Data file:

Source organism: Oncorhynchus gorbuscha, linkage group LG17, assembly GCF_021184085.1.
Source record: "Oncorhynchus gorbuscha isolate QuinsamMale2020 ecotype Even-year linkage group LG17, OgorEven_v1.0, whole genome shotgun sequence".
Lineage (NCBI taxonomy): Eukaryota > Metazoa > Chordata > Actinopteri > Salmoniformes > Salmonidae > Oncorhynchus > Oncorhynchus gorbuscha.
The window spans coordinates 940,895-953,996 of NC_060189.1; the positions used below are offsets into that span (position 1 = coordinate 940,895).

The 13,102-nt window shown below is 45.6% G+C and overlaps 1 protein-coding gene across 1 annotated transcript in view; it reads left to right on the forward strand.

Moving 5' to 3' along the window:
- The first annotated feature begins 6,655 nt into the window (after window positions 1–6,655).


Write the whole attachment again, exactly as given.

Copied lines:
Source organism: Oncorhynchus gorbuscha, linkage group LG17, assembly GCF_021184085.1.
Source record: "Oncorhynchus gorbuscha isolate QuinsamMale2020 ecotype Even-year linkage group LG17, OgorEven_v1.0, whole genome shotgun sequence".
Lineage (NCBI taxonomy): Eukaryota > Metazoa > Chordata > Actinopteri > Salmoniformes > Salmonidae > Oncorhynchus > Oncorhynchus gorbuscha.
The window spans coordinates 940,895-953,996 of NC_060189.1; the positions used below are offsets into that span (position 1 = coordinate 940,895).

The 13,102-nt window shown below is 45.6% G+C and overlaps 1 protein-coding gene across 1 annotated transcript in view; it reads left to right on the forward strand.

Moving 5' to 3' along the window:
- The first annotated feature begins 6,655 nt into the window (after window positions 1–6,655).